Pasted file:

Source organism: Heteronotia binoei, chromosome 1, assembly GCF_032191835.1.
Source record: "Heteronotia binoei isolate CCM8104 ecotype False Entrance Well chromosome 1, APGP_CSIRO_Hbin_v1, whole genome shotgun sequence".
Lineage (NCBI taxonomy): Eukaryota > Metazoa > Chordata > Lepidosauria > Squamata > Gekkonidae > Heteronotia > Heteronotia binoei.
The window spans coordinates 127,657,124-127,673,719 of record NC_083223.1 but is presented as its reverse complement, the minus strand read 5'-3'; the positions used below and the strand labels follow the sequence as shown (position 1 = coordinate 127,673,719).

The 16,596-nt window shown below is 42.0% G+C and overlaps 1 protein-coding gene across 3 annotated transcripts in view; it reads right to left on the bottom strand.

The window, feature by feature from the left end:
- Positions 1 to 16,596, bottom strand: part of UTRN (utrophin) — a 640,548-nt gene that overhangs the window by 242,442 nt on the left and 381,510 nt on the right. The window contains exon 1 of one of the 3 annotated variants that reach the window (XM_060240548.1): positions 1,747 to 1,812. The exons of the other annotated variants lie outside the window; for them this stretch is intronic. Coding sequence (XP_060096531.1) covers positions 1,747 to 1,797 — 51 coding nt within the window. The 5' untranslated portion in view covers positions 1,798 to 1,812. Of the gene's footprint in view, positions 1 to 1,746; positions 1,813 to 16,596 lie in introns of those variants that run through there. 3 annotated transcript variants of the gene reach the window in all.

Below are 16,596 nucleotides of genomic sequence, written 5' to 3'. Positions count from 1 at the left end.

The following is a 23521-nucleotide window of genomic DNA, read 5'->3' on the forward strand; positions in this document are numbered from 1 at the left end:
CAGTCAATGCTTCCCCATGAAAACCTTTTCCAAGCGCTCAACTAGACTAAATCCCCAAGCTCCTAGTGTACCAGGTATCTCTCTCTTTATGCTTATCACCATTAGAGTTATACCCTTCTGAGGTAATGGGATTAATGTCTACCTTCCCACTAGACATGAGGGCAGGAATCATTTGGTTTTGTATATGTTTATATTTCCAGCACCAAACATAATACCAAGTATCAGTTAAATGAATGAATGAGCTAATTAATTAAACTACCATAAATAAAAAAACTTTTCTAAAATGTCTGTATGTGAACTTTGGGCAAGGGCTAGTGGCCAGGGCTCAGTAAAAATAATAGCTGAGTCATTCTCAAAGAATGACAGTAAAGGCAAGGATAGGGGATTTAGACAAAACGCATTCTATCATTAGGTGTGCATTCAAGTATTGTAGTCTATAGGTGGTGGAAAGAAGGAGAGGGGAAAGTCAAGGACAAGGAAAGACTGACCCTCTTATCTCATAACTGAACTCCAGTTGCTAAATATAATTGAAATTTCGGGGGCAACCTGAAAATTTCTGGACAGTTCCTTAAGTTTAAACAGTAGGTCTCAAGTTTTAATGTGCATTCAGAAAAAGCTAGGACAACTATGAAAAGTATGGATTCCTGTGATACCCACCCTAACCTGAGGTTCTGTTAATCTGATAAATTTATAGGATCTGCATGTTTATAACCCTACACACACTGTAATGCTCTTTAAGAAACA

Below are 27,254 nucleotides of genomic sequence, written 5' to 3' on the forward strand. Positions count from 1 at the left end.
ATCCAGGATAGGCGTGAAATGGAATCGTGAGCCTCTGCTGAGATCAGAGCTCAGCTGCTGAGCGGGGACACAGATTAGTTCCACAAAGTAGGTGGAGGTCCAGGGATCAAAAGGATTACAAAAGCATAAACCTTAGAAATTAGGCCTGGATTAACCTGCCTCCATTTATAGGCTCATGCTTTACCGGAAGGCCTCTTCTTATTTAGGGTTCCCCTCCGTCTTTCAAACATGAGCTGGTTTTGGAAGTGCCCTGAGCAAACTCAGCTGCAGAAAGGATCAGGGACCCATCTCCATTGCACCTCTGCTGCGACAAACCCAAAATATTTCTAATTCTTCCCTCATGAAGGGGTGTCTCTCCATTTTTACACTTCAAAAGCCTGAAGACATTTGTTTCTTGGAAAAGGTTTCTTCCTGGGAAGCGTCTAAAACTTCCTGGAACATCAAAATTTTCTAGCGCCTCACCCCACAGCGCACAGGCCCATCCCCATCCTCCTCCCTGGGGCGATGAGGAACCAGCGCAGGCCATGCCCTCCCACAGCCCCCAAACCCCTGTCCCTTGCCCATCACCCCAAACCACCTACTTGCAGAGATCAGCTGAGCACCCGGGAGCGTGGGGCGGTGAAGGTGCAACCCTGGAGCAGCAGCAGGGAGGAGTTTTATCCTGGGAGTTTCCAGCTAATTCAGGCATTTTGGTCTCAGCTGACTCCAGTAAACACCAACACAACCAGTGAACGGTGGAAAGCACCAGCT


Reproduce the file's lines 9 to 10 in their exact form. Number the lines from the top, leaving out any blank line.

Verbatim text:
The following is a 23521-nucleotide window of genomic DNA, read 5'->3' on the forward strand; positions in this document are numbered from 1 at the left end:
CAGTCAATGCTTCCCCATGAAAACCTTTTCCAAGCGCTCAACTAGACTAAATCCCCAAGCTCCTAGTGTACCAGGTATCTCTCTCTTTATGCTTATCACCATTAGAGTTATACCCTTCTGAGGTAATGGGATTAATGTCTACCTTCCCACTAGACATGAGGGCAGGAATCATTTGGTTTTGTATATGTTTATATTTCCAGCACCAAACATAATACCAAGTATCAGTTAAATGAATGAATGAGCTAATTAATTAAACTACCATAAATAAAAAAACTTTTCTAAAATGTCTGTATGTGAACTTTGGGCAAGGGCTAGTGGCCAGGGCTCAGTAAAAATAATAGCTGAGTCATTCTCAAAGAATGACAGTAAAGGCAAGGATAGGGGATTTAGACAAAACGCATTCTATCATTAGGTGTGCATTCAAGTATTGTAGTCTATAGGTGGTGGAAAGAAGGAGAGGGGAAAGTCAAGGACAAGGAAAGACTGACCCTCTTATCTCATAACTGAACTCCAGTTGCTAAATATAATTGAAATTTCGGGGGCAACCTGAAAATTTCTGGACAGTTCCTTAAGTTTAAACAGTAGGTCTCAAGTTTTAATGTGCATTCAGAAAAAGCTAGGACAACTATGAAAAGTATGGATTCCTGTGATACCCACCCTAACCTGAGGTTCTGTTAATCTGATAAATTTATAGGATCTGCATGTTTATAACCCTACACACACTGTAATGCTCTTTAAGAAACA